“If there is only one job you have as a leader, it is to care”
“If there is only one job you have as an architect, it is to simplify”
“Always ask the question ‘is there a better normal?’”
“Learning is set of beliefs and actions consistent with open mindedness”
“Teaching is not about showing how smart you are”
“Build something that requires you to learn something new”
“Surround yourself with people who think even bigger than you”
“Influence by creating, coaching and demonstrating”
“Complexity is a state of failure that is always correctable”
“One must work very hard to…
In this post I demonstrate a solution to generalize the creation of class attributes for various write-count-limited scenarios, such as:
Upon inspection, it should become clear that
all of the above are actually cases of a general write-count limit in the range 0-N.
Specifically, for each case above, the write-count-limit is as follows:
Decorators in Python can quickly become a complicated matter when dealing with bound-methods (i.e. class-instance bound function calls). In some cases a basic decorator is required. In other cases, we would like to supply parameters to the decorator itself. We also would like to extend/modify decorator definitions and not have to implement the complexities each time. Lastly we would like to control execution before, during and after a wrapped method call and having each such phase be configurable.
At some point in my Python OOP journey, I came across dataclasses. I vaguely recall this coming about when generating seemingly repetitive boilerplate code for a class that did little more than containing a rather lengthy data-record. Hoping there was a better way to do this lead me to discover dataclasses which were introduced in Python 3.7 (via PEP 557).
In a nutshell, the dataclasses make developing and maintaining data-centric classes simpler.
The year is 2021, and the bulk of silicon and FPGA designers are still describing designs at the register-transfer-level (RTL) abstraction. Despite two major evolutions in the Verilog design language, the design subset only gained constructs to better generate and organize wires. This is not to say that there aren’t examples of designs being done at higher-levels such as C++ but this is far from ubiquitous (for reasons I will discuss).
How should hardware description languages (HDLs) evolve to raise the aggregate abstraction of design-intent? And more important, why should they?
In this article I will share my thoughts on…
In this article I describe how this seemingly provocative concept is actually a template for up-leveling development to attain high-velocity and efficient use of people-time.
Although this concept can be applied to any phase of development, I focus on the front-end phases which define architectures and the direction for development because this is the phase which has the most impact on downstream teams. I will show that although this is a powerful paradigm, the requisite capabilities are not trivial and need to be grown and developed.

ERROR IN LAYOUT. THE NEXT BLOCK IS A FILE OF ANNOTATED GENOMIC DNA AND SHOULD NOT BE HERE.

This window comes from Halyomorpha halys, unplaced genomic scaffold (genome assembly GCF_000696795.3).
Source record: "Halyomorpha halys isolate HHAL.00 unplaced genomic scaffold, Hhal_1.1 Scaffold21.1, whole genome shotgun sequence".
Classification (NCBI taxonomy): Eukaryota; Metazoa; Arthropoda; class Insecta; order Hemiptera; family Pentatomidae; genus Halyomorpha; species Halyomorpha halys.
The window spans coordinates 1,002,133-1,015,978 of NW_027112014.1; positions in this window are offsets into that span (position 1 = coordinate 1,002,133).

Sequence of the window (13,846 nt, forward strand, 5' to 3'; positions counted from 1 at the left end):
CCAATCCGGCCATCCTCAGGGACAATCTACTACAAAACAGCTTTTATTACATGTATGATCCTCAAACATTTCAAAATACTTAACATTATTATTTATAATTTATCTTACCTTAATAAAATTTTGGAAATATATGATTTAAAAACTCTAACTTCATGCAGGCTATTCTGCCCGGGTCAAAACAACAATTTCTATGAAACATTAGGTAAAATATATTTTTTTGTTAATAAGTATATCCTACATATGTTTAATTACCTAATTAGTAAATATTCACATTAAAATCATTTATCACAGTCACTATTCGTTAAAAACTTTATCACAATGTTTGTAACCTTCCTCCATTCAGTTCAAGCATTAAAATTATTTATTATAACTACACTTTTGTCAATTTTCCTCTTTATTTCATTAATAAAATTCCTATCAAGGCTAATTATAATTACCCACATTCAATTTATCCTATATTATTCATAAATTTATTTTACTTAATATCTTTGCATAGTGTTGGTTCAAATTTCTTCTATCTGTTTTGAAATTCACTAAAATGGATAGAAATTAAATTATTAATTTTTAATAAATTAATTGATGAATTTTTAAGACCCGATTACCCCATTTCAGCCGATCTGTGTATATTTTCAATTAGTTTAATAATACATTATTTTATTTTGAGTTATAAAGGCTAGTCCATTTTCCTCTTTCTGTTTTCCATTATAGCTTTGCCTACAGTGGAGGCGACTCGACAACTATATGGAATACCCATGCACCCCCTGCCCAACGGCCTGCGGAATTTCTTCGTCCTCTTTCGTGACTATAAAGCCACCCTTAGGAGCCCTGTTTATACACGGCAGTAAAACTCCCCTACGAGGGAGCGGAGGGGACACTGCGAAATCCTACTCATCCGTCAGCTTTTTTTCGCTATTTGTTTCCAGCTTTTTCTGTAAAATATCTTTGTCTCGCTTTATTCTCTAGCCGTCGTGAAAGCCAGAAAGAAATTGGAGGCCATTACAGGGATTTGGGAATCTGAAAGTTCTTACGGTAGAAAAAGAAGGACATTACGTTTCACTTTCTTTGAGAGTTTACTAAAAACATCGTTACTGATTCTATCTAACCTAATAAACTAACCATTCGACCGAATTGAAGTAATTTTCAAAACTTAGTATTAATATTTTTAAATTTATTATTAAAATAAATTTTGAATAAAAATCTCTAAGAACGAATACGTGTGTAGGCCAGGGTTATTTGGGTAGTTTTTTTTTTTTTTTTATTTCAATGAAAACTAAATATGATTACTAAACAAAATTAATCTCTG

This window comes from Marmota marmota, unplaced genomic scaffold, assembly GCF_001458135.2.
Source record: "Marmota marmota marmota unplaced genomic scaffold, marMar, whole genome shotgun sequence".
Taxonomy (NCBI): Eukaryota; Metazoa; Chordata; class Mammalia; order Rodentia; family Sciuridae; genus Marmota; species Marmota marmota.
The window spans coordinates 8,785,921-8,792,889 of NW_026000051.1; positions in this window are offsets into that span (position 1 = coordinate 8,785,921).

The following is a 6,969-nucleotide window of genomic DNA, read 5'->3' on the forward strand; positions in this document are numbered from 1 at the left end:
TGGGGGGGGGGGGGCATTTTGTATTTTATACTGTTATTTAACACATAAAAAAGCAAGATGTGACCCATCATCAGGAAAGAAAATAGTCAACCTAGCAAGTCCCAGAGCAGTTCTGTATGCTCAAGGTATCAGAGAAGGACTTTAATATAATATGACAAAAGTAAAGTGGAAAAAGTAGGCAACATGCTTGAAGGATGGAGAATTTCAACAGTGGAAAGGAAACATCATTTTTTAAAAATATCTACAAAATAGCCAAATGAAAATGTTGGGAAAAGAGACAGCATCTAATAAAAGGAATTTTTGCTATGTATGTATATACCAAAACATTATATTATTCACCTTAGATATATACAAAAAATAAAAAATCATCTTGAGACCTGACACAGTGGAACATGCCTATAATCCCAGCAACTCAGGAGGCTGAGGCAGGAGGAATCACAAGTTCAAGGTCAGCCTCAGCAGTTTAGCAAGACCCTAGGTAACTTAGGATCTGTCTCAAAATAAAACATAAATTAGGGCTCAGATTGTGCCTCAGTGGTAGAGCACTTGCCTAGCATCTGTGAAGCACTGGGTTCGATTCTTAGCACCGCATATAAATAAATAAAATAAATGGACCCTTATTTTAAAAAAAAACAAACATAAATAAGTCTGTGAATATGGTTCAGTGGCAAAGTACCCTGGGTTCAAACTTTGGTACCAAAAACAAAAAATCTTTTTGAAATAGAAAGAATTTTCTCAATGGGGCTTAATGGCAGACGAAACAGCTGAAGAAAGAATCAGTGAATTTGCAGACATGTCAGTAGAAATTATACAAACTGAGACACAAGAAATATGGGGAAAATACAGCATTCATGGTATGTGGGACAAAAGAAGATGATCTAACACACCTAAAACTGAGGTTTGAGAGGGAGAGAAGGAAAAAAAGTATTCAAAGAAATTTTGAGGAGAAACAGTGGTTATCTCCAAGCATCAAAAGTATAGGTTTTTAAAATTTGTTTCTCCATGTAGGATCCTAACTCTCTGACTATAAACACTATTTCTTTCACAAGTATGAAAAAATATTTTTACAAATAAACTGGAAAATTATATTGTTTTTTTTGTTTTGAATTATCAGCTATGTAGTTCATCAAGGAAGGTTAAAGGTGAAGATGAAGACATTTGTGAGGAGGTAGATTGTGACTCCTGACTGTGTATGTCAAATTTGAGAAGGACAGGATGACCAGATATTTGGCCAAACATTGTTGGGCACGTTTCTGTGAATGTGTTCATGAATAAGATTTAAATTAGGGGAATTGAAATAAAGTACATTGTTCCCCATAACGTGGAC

If Thomas Edison “failed” 10,000 times so he can “succeed” once in taming incandescence…
This is the final part of my series of articles about delegation for technology leaders. I would love to write more on this topic, but to do so, I need to learn more through observation and experience.
In this installment, we look at the temporal properties of delegation, followed by listing possible outcomes resulting from systematic delegation including the busting of our final myth and close out with a more formalized definition of delegation.
The effectiveness of delegation in relation to time can be a function of many dependent variables. The benefit (or lack thereof) of delegation moves in lockstep…
FIFOs (First-In, First-Out) are point-to-point elastic storage elements that are very commonly used in embedded systems to pass data across an asynchronous interface in a very efficient manner. In this context, asynchronous simply means that the two ends of the FIFO are behaving independently save for some initial signaling to initiate a transfer.
Continuing with the theme of the big opportunities started in Part 4 where we discussed the potential benefits of an open-source RISC ISA, in this installment, we look at how embedded security may benefit from open-source approaches
Embedded security is no longer the realm of specialized chips or markets (such as banking or military). These days, any general purpose microcontroller or application processor needs to provide security supporting not just application-level security (such as required by communications protocols), but also secure boot, secure key storage and beyond.
Security in general, is a never-ending process.
It is a process because it…
In Part 3 we covered a lot of ground focusing on the main characteristics of open-source developments such as cost, licensing terms, governance, distributed/local development, and timing.
In this installment, we will focus squarely on what may be one of the biggest opportunities for open-source and silicon. This is the topic of the open Instruction Set Architecture (ISA), and specifically in the realm of reduced instruction set computers (RISC).
Technology Leader | Systems Architect | Programmer | Photographer